A July 2 column was a blatant attempt to discount parents and concerned citizens who are critical of using Social Emotional Learning (SEL) in the School District of Indian River County.
Unfortunately the column is reflective of attempts by progressives to cancel those who disagree with using K-12 classrooms as social experimental petri dishes.
The article did state the assistant superintendent of curriculum and instruction believes the concerns are “blown out of proportion.”
The truth is the following examples of SEL curriculum should concern every parent, citizen, as well as educator.
Textbooks for grades 1-2 ask students to “Be mindful of gender considerations, reinforcing gender-neutral versions of common words such as businessperson or firefighter.” Another section states, “Expose children to books and other learning resources that reflect their ethnicity, culture, family structure, or socioeconomic status.”
The Follow Best Practices section speaks to “Consider your classroom set up” and addresses what children see in the classroom. Questions to ask include “Are there works by authors of different races in the classroom library?” and “Is the LGBTQ community represented?”
Another phrase to be wary of is Culturally Responsive Education or Teaching. Curriculum reflects the need for students to discuss social and political issues, topics of immigration, community-police relations, environmental concerns, women’s rights, and race relations. It suggests that teachers should tap into student’s cultural capital by having students respond to texts any way they want including, “allow them to use languages other than English.” I was under the impression English is what they are supposed to be learning!
I fail to see how the above improves student learning. More importantly, are 6-, 7-, and 8-year-olds even aware of these topics?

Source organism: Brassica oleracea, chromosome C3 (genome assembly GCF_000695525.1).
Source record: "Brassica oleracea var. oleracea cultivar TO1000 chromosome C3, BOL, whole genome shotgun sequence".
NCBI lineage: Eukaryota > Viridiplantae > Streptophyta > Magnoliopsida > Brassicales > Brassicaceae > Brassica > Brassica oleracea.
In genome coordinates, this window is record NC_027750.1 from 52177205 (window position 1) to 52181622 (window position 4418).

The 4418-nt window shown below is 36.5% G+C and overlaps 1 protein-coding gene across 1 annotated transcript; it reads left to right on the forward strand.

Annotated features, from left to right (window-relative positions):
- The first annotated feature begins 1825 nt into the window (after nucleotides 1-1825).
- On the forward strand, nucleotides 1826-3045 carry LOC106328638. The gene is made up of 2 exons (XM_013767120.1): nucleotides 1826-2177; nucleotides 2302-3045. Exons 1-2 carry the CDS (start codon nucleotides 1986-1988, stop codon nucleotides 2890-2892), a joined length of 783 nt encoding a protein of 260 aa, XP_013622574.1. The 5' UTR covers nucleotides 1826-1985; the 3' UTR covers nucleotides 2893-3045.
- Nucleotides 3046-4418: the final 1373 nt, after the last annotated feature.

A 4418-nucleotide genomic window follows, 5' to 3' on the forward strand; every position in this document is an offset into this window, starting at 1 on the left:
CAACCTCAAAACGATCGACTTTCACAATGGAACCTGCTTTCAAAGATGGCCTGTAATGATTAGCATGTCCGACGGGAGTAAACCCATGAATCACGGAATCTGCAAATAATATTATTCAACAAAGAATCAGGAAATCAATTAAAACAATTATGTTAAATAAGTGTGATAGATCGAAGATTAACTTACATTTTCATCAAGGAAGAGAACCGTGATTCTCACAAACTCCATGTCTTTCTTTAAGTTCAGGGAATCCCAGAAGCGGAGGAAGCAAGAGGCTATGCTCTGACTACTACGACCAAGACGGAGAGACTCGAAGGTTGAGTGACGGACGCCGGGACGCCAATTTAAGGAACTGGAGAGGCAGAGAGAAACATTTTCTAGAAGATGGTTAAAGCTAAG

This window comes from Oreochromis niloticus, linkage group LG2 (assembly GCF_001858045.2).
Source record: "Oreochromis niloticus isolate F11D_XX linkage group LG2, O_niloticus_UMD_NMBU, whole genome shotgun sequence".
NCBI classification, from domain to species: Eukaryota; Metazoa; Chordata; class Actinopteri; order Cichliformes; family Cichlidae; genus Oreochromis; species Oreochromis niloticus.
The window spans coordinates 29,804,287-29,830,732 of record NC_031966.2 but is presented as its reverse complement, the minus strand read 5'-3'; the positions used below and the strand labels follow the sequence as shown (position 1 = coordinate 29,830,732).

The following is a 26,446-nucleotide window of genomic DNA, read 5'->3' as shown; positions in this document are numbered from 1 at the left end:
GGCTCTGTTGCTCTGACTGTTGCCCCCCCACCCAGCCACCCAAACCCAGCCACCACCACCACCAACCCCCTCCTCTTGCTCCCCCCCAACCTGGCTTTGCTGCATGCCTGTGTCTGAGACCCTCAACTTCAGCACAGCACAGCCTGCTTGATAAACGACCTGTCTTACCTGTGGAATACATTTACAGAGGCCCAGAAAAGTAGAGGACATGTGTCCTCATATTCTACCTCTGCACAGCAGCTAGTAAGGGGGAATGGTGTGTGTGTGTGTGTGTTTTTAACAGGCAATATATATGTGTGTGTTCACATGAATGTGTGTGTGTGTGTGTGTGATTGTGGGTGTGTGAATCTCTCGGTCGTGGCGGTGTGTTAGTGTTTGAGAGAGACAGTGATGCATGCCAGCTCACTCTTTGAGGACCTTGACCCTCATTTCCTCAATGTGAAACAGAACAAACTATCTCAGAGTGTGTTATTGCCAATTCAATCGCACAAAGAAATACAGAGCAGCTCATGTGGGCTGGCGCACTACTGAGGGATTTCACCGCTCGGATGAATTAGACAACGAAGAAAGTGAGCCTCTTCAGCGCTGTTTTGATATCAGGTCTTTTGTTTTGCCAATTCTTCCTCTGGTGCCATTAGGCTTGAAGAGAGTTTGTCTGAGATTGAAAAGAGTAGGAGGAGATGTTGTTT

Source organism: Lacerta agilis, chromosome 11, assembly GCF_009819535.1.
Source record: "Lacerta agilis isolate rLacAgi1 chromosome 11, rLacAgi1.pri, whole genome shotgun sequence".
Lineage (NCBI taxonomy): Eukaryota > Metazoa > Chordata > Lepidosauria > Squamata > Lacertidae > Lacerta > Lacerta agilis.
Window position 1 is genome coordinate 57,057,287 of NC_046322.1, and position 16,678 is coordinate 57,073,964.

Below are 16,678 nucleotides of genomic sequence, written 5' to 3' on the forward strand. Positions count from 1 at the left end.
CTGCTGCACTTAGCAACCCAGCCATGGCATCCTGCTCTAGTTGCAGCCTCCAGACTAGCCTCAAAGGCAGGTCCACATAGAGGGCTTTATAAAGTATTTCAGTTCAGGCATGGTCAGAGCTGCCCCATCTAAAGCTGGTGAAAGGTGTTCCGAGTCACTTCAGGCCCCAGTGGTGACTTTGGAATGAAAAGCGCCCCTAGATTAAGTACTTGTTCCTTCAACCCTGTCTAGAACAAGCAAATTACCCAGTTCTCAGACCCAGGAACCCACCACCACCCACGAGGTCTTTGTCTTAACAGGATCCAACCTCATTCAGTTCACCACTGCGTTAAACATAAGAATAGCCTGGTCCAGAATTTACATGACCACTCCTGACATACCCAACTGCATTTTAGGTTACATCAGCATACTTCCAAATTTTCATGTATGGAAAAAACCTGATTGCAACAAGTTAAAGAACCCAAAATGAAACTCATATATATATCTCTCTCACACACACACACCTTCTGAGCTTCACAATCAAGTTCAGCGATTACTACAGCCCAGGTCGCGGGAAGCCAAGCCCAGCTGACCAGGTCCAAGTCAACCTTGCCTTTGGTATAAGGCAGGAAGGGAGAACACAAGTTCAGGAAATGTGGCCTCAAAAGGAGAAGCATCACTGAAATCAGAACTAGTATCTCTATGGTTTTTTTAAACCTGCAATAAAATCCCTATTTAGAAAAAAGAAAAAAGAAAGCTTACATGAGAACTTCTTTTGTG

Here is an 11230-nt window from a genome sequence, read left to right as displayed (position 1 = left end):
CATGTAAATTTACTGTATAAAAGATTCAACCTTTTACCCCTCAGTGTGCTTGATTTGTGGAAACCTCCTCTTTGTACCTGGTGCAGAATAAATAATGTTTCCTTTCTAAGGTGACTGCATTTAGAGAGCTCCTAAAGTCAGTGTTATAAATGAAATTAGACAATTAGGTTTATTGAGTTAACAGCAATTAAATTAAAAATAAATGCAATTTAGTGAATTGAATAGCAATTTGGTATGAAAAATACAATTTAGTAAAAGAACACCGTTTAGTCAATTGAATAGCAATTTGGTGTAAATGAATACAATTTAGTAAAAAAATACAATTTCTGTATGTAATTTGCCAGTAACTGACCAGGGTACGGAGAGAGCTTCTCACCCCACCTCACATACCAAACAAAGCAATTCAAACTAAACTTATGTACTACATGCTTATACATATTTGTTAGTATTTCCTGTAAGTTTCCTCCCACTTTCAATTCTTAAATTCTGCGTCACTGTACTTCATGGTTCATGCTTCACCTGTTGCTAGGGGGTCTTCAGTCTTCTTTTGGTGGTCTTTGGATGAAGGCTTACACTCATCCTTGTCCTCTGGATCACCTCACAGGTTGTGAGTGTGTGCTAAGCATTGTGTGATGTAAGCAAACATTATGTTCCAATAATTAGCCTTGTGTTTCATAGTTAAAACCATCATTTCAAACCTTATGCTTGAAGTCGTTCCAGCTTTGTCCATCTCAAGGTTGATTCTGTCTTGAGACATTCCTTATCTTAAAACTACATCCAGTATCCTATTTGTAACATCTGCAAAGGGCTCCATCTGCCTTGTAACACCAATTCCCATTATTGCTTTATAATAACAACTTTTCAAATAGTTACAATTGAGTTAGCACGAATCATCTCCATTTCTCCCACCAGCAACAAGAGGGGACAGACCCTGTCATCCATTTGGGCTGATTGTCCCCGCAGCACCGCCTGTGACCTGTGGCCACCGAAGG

For those who are wary of SEL, let me shed some truth.
First, teachers are not psychologists or therapists — they are teachers. Their job is to help students learn to read and write in a manner that builds upon a foundation, which is based on education norms using a scope and sequence method.
Reading programs begin with introducing students to the alphabet and sounds, then build words such as bat and cat and hat. The sequence continues with formulating sentences, which leads to paragraphs. This leads to writing stories that have a beginning, middle and end or better known as Introduction, Content, and Conclusion.
When this sequence is not followed, it’s difficult for children to connect the dots and comprehend works of literature as they mature. The ability to analyze and discuss a biography or story or historical document becomes almost impossible.
The column also equated SEL to soft skills, which is interesting, because SEL has nothing to do with soft skills. Soft skills focus on how people speak, interact, and engage with others, while SEL teaches children what to feel about a specific topic, issue, or group.
The workplace for which students ultimately need to be prepared is not about feelings. Businesses focus on providing the best product and service. Employees are measured based on how they interact with customers, track consumer needs, gain repeat orders, and improve customer satisfaction. None of these skills are promoted via the SEL jargon being taught in today’s classrooms.
This begs the question that if SEL is necessary, why are 2019 National Assessment of Educational Progress proficiency scores reporting 12th grade reading at 36% and writing at 25%? Why are students graduating with a below grade level reading ability? Math, civics and U.S. history reflect even lower scores.
Parents and citizens should absolutely speak out about the atrocity of SEL, which is a subset of Critical Race Theory and based on Marxist tenets. The focus must be on academics that help children learn in order to be successful, not teaching children how to feel about a political, racial, or socioeconomic situation.
Karen Hiltz, a speaker and author from Sebastian, is a Navy veteran, retired federal procurement professional and former professor of business and public school board member. She has a doctor of education degree in leadership studies from Lynchburg College.